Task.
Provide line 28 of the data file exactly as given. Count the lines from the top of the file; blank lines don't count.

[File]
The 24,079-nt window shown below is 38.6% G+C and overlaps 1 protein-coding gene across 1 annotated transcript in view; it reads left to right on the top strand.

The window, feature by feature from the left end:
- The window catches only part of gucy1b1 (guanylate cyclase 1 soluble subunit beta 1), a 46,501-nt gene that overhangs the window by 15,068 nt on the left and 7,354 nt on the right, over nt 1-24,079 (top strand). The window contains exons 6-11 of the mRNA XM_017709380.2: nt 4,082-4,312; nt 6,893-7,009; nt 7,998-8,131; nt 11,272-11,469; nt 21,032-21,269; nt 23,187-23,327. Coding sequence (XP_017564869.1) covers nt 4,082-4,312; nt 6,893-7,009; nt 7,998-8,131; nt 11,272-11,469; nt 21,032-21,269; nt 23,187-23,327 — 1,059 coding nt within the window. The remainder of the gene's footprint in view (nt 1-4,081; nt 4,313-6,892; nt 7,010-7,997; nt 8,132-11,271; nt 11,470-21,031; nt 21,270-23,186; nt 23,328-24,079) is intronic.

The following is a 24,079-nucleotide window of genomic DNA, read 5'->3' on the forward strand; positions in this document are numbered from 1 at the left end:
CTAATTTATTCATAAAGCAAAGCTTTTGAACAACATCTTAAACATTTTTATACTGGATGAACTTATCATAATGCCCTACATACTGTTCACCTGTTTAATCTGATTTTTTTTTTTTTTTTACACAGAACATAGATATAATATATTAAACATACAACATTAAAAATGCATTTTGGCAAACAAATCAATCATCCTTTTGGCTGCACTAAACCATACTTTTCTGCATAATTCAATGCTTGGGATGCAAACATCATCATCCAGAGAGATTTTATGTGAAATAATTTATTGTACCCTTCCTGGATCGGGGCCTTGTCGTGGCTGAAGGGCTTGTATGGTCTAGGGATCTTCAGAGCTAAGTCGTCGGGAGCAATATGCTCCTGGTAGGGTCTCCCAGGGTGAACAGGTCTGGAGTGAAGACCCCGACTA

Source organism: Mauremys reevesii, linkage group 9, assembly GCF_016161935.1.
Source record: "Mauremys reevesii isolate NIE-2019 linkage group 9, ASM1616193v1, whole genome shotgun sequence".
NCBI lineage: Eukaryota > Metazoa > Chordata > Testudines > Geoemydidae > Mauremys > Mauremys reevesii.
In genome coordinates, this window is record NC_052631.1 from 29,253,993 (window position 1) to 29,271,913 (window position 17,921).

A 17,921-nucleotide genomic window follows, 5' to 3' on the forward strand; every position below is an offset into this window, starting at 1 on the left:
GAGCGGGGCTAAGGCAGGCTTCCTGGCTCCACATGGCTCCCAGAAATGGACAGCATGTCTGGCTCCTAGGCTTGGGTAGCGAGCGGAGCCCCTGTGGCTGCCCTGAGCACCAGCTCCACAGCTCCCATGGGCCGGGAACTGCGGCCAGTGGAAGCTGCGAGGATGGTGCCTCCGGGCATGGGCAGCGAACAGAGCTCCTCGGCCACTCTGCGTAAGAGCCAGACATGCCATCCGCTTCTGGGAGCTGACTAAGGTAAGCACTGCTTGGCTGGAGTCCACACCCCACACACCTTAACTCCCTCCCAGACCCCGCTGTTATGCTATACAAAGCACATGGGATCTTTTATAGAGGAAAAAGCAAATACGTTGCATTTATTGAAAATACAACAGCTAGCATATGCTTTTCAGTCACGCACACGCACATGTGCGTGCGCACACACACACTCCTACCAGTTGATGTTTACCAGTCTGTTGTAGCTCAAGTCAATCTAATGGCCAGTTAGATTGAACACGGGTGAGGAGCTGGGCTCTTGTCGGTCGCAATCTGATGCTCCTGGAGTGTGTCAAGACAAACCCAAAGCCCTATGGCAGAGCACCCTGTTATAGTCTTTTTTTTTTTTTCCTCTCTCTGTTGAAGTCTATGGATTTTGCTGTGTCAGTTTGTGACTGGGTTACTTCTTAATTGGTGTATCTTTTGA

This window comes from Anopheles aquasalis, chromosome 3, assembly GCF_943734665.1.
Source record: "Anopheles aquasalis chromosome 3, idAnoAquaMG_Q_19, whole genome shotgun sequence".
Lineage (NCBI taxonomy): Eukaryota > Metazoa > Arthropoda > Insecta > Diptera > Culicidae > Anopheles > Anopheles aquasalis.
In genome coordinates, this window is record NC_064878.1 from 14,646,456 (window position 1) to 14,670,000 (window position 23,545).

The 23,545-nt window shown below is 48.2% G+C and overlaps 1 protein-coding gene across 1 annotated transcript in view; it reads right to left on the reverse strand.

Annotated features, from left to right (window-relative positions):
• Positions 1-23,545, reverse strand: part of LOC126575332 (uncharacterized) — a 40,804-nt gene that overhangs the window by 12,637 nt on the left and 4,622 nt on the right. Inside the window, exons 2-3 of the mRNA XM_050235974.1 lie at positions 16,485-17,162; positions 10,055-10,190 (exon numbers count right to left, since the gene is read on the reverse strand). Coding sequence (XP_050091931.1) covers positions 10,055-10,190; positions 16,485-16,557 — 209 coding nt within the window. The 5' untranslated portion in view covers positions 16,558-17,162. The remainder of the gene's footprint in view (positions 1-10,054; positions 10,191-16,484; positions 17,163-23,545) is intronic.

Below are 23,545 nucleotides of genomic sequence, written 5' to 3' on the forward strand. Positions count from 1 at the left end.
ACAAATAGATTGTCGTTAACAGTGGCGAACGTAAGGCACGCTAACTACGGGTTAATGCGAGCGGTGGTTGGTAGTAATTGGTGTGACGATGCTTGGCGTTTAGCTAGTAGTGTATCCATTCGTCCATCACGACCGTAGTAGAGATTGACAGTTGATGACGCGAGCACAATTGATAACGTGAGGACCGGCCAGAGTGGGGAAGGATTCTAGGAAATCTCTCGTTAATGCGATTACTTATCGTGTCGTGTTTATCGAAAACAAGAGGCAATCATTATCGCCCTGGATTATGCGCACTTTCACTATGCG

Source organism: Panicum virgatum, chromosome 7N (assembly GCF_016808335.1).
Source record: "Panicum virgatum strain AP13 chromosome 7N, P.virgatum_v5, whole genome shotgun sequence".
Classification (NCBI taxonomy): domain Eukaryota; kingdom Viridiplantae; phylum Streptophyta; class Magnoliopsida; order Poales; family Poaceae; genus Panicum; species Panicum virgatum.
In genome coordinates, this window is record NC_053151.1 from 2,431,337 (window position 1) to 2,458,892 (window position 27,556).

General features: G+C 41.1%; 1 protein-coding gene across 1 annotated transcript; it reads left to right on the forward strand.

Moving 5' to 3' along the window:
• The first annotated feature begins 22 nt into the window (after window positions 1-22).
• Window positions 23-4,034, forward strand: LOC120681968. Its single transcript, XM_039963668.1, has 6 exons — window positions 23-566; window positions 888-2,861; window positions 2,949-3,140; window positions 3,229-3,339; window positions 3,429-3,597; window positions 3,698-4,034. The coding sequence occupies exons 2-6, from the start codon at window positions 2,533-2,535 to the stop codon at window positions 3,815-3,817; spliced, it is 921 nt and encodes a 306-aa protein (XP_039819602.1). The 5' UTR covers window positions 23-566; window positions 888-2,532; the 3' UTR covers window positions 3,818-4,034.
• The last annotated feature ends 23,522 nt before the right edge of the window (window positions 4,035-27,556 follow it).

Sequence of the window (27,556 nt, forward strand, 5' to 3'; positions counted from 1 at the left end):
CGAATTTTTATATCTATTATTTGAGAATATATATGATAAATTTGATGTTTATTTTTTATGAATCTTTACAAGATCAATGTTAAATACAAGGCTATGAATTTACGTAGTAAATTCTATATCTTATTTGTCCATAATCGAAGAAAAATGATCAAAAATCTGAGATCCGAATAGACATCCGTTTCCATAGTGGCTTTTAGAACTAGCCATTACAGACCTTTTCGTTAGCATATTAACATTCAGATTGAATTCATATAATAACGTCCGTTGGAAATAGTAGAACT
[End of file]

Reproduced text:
• Window positions 23-4,034, forward strand: LOC120681968. Its single transcript, XM_039963668.1, has 6 exons — window positions 23-566; window positions 888-2,861; window positions 2,949-3,140; window positions 3,229-3,339; window positions 3,429-3,597; window positions 3,698-4,034. The coding sequence occupies exons 2-6, from the start codon at window positions 2,533-2,535 to the stop codon at window positions 3,815-3,817; spliced, it is 921 nt and encodes a 306-aa protein (XP_039819602.1). The 5' UTR covers window positions 23-566; window positions 888-2,532; the 3' UTR covers window positions 3,818-4,034.